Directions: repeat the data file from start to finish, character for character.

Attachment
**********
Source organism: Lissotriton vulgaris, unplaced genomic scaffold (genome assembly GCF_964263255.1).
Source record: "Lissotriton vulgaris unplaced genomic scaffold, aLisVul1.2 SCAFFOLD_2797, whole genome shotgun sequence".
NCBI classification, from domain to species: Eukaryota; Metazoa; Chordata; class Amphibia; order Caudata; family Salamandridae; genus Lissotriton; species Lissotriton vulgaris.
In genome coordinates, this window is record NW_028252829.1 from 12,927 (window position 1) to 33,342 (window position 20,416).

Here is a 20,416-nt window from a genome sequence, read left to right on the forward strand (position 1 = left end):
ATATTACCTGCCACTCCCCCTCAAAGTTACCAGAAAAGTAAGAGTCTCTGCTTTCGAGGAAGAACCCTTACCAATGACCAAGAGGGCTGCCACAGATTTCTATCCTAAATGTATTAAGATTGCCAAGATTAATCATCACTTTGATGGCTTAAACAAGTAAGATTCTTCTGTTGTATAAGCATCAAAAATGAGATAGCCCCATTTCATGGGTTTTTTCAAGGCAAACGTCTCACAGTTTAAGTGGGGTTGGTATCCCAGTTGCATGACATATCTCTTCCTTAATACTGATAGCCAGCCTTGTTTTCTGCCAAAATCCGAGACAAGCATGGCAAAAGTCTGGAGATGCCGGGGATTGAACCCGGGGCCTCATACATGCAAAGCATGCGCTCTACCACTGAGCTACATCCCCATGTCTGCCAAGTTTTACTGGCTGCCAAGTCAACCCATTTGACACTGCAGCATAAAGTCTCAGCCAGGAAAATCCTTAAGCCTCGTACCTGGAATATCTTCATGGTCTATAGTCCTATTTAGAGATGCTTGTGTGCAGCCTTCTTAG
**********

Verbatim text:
Source organism: Lissotriton vulgaris, unplaced genomic scaffold (genome assembly GCF_964263255.1).
Source record: "Lissotriton vulgaris unplaced genomic scaffold, aLisVul1.2 SCAFFOLD_2797, whole genome shotgun sequence".
NCBI classification, from domain to species: Eukaryota; Metazoa; Chordata; class Amphibia; order Caudata; family Salamandridae; genus Lissotriton; species Lissotriton vulgaris.
In genome coordinates, this window is record NW_028252829.1 from 12,927 (window position 1) to 33,342 (window position 20,416).

Here is a 20,416-nt window from a genome sequence, read left to right on the forward strand (position 1 = left end):
ATATTACCTGCCACTCCCCCTCAAAGTTACCAGAAAAGTAAGAGTCTCTGCTTTCGAGGAAGAACCCTTACCAATGACCAAGAGGGCTGCCACAGATTTCTATCCTAAATGTATTAAGATTGCCAAGATTAATCATCACTTTGATGGCTTAAACAAGTAAGATTCTTCTGTTGTATAAGCATCAAAAATGAGATAGCCCCATTTCATGGGTTTTTTCAAGGCAAACGTCTCACAGTTTAAGTGGGGTTGGTATCCCAGTTGCATGACATATCTCTTCCTTAATACTGATAGCCAGCCTTGTTTTCTGCCAAAATCCGAGACAAGCATGGCAAAAGTCTGGAGATGCCGGGGATTGAACCCGGGGCCTCATACATGCAAAGCATGCGCTCTACCACTGAGCTACATCCCCATGTCTGCCAAGTTTTACTGGCTGCCAAGTCAACCCATTTGACACTGCAGCATAAAGTCTCAGCCAGGAAAATCCTTAAGCCTCGTACCTGGAATATCTTCATGGTCTATAGTCCTATTTAGAGATGCTTGTGTGCAGCCTTCTTAG